Prototypes are always cool to see, but us consumers don't often get to do so. It's nice to take a look at how the designs of products evolve from the drawing board all the way to our homes, pockets, and backpacks. An interview with Google hardware designer Ivy Ross recently went up on The Keyword, and embedded within are photos of several Google products' prototypes.
The original NVIDIA Shield Portable (just called 'NVIDIA Shield' at first) was released back in 2013, and is still a very unique device. It had the form factor of a flip handheld console, like a Nintendo DS, but was much beefier and used NVIDIA's own Tegra 4 chipset. The result was a beast of a gaming system that ran stock Android, and could stream games from your PC (as long as you had an NVIDIA GPU).
Today is just one day away from OnePlus' announcement, and everyone is eagerly anticipating the final reveal of the company's latest flagship. While we while away the last 24 hours in anticipation of the OnePlus 5 launch event, the fine folks over at The Verge were able to get an exclusive with the company about the new camera setup in the upcoming phone. The article explains a lot of the design decisions that had to be made and demonstrates how OnePlus iterated upon different configurations.
With the OnePlus 5 now confirmed for a summer release, design and spec leaks have started to emerge much more frequently. The successor to the popular flagship-on-a-budget OnePlus 3/3T is shaping up to be another powerful device, with rumors also suggesting it will have an in vogue dual camera set-up. Now, thanks to Android Authority, we have an image of an alleged prototype to whet our appetite further.
Motorola has been doing well in the budget phone arena with its Moto G series, the fourth generation of which just launched last year. These phones are more important than ever now that the Moto X is dead (or on hiatus or whatever), but what does Moto have in store? Well, there's a guy in Romania who appears to have a Moto G5. He's (foolishly) trying to sell it online.
The 2015 Moto X Pure Edition has only been out for a few months at this point, but a new leak purports to show off its successor. The device posted on Nowhere Else (a French site) has a metal back with Motorola branding and a gigantic camera module. It doesn't look like a finished product, but phone development cycles are notoriously long.
Pixate is a tool that helps designers prototype native mobile applications without pulling their hair out. Now it's a part of Google.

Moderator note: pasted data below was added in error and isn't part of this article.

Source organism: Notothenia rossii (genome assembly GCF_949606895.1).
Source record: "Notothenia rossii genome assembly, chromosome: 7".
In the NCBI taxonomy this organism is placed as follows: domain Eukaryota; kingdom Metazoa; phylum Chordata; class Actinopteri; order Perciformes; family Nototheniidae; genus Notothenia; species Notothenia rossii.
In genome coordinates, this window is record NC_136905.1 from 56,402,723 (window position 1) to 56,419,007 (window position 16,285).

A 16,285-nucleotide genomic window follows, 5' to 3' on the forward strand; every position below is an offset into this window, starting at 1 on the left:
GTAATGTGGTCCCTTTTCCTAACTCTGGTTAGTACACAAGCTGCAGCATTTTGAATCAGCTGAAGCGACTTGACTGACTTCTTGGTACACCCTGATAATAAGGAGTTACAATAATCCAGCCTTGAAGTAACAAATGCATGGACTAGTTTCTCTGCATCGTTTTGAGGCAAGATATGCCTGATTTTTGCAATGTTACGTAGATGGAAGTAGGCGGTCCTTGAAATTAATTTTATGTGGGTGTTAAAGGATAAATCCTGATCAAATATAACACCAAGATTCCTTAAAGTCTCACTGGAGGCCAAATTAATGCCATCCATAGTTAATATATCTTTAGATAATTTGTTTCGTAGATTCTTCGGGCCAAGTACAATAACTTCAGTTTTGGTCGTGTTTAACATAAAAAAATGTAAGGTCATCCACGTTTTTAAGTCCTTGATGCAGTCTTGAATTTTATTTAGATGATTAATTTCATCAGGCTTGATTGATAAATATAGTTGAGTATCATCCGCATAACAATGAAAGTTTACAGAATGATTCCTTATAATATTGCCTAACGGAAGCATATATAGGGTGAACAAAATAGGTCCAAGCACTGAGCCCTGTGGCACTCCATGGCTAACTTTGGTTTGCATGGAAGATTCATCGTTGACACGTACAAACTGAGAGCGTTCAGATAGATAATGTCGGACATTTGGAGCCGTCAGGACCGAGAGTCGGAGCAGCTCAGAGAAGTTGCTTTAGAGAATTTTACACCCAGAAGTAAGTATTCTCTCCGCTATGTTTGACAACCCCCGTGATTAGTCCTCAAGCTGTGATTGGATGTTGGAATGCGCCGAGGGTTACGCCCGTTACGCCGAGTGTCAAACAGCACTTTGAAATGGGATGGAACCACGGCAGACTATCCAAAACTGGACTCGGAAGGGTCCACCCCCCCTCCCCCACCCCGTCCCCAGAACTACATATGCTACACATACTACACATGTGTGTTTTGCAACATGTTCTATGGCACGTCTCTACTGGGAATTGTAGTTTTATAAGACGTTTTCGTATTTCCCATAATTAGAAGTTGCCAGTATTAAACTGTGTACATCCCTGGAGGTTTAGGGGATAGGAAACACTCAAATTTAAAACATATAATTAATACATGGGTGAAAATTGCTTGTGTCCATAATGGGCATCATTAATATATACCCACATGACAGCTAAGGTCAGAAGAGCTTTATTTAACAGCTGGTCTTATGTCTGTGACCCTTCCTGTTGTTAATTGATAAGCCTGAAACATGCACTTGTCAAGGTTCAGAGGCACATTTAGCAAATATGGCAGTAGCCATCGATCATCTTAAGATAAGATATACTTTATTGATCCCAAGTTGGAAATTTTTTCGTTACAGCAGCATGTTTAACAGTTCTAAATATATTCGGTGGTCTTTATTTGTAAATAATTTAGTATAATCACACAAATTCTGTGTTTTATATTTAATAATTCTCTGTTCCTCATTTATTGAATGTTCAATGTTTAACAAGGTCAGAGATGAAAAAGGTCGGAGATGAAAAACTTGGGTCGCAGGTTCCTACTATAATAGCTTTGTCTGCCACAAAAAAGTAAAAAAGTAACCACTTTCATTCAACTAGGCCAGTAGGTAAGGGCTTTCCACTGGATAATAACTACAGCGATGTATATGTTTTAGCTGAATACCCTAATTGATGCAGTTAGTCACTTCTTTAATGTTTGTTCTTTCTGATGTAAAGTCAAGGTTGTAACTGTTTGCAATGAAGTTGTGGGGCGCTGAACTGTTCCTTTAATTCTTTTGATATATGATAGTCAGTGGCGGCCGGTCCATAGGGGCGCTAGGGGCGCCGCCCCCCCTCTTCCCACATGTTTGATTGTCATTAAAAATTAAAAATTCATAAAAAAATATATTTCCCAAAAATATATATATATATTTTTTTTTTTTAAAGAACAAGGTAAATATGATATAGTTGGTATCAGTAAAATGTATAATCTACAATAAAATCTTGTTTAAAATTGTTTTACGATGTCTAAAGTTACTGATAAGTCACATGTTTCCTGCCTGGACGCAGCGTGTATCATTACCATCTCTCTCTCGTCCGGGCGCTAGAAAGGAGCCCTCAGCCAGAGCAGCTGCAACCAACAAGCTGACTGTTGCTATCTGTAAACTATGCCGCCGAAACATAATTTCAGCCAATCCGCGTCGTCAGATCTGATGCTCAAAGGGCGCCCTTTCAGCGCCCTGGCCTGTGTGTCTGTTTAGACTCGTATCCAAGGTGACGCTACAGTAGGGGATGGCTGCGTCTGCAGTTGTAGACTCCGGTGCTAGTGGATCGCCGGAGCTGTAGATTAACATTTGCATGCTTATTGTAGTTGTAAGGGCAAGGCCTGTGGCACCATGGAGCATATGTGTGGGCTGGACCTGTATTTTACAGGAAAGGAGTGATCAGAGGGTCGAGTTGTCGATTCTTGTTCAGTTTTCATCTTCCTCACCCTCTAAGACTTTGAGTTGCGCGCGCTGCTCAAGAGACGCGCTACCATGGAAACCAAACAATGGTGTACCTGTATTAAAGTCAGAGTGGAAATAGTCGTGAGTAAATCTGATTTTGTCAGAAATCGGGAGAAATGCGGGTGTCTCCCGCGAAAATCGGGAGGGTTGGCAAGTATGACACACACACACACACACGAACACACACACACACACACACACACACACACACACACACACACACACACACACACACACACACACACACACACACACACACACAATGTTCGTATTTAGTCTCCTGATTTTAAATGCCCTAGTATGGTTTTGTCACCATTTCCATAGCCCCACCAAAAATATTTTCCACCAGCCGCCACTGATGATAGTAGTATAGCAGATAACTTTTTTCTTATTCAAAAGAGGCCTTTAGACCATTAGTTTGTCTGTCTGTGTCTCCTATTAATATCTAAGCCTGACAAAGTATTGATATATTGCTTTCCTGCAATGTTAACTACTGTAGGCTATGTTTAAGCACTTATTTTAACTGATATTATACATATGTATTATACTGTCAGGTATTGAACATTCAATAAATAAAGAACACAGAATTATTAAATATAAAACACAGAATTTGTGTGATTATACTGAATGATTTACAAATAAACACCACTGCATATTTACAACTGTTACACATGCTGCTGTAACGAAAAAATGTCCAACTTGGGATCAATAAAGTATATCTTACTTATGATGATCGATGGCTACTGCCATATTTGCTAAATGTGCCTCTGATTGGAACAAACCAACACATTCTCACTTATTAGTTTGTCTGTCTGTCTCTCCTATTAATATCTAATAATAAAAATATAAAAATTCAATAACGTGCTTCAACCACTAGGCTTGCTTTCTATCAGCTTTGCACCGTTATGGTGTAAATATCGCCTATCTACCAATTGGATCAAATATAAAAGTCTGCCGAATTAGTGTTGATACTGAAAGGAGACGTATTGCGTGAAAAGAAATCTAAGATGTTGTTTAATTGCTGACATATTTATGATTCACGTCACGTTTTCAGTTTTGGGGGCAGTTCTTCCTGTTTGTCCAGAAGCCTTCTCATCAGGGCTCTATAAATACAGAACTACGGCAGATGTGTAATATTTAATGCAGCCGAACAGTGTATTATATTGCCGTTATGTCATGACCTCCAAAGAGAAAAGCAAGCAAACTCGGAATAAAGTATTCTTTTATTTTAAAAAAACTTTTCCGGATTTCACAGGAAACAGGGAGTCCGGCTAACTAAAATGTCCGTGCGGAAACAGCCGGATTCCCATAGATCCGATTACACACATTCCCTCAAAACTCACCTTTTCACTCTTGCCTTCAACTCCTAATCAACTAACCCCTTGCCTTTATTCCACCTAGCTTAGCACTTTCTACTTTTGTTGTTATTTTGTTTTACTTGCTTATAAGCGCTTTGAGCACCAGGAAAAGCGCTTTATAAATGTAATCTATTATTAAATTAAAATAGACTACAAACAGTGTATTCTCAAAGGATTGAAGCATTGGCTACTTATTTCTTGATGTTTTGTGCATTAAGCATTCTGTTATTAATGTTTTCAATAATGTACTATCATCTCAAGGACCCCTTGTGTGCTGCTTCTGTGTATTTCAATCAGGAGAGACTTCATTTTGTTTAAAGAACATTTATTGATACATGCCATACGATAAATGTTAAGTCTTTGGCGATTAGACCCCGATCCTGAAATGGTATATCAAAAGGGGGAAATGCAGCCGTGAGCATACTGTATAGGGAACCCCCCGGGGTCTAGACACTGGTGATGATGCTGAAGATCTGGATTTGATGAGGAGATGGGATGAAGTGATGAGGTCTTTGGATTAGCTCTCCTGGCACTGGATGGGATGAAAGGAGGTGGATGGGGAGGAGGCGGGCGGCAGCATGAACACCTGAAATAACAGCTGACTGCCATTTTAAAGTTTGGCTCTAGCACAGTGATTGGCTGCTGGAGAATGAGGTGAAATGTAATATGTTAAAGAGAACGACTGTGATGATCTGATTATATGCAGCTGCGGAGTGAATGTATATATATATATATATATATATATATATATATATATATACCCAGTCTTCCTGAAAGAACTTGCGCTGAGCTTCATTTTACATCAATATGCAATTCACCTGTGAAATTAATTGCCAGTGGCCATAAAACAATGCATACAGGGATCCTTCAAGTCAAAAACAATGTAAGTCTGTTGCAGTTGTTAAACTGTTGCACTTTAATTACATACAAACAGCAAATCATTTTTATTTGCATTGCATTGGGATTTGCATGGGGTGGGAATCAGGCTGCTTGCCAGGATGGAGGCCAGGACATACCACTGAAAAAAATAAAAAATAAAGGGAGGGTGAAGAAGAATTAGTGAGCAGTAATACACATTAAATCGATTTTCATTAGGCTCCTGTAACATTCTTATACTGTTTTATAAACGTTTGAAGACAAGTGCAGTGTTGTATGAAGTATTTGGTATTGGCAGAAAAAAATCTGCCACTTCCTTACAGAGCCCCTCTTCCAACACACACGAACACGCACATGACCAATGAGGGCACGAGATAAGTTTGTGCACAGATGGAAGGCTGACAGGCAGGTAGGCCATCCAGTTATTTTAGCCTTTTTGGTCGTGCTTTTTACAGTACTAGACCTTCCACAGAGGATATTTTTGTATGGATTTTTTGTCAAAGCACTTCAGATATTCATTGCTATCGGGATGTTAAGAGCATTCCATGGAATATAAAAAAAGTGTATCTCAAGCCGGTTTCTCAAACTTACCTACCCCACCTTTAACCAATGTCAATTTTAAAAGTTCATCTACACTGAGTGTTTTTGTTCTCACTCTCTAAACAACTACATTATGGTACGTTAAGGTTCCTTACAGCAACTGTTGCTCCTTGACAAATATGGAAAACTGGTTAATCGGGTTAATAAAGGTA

The first immediate impact of this acquisition is that Pixate Studio is now free to use. You can go download the software to a Windows PC or Mac right away to create interfaces for your Android or iOS device. Then, if you want to share your prototypes with teammates online, Pixate's new cloud plan goes for $5 a month or $50 a year. The desktop software integrates seamlessly with cloud accounts.
You knew it was coming. With the Moto 360 being easily the most exciting Android Wear device from the initial video almost exactly a year ago, and then being something of a disappointment upon release thanks to its ancient chipset and not-really-360-degree "round" screen, a follow-up was inevitable. It looks like an executive from Lenovo (the new owners of Motorola Mobility) may have let the cat out of the bag on the company's next Android Wear smartwatch.
Google's self-driving car program has been one of the company's most visible and high-profile "moonshots" over the last few years. When Google showed off the primary development stages, the self-driving vehicles were basically production cars (like the Toyota Prius and Lexus SUVs) stuffed with huge amounts of robotics, communications, and processing equipment. Now the first self-driving "Google Car" prototype, built from the ground up to demonstrate the autonomous system, is complete and ready to roll out.
Google has been working on this unique prototype since before May of this year. The company plans to test its curvy new vehicle on an official Google test track, followed by tests on public roads after New Year's.
Project Ara stirred up plenty of excitement when it was first announced, and it continues to entice people with its promise of a modular and upgradeable phone. We recently learned that users will be able to hot-swap modules (excluding the CPU and screen) while the device is on thanks to a modified version of Android Lollipop.
Now Phonebloks has shared a video of Ara's porgress at NK Labs, a Massachusetts-based contractor doing a great deal of work on the project. In it, we see an updated version of the prototype demoed at Google I/O.
Towards the end of this presentation, we hear that a second prototype, known as Spiral 2, will provide more of the device's space to developers and resources.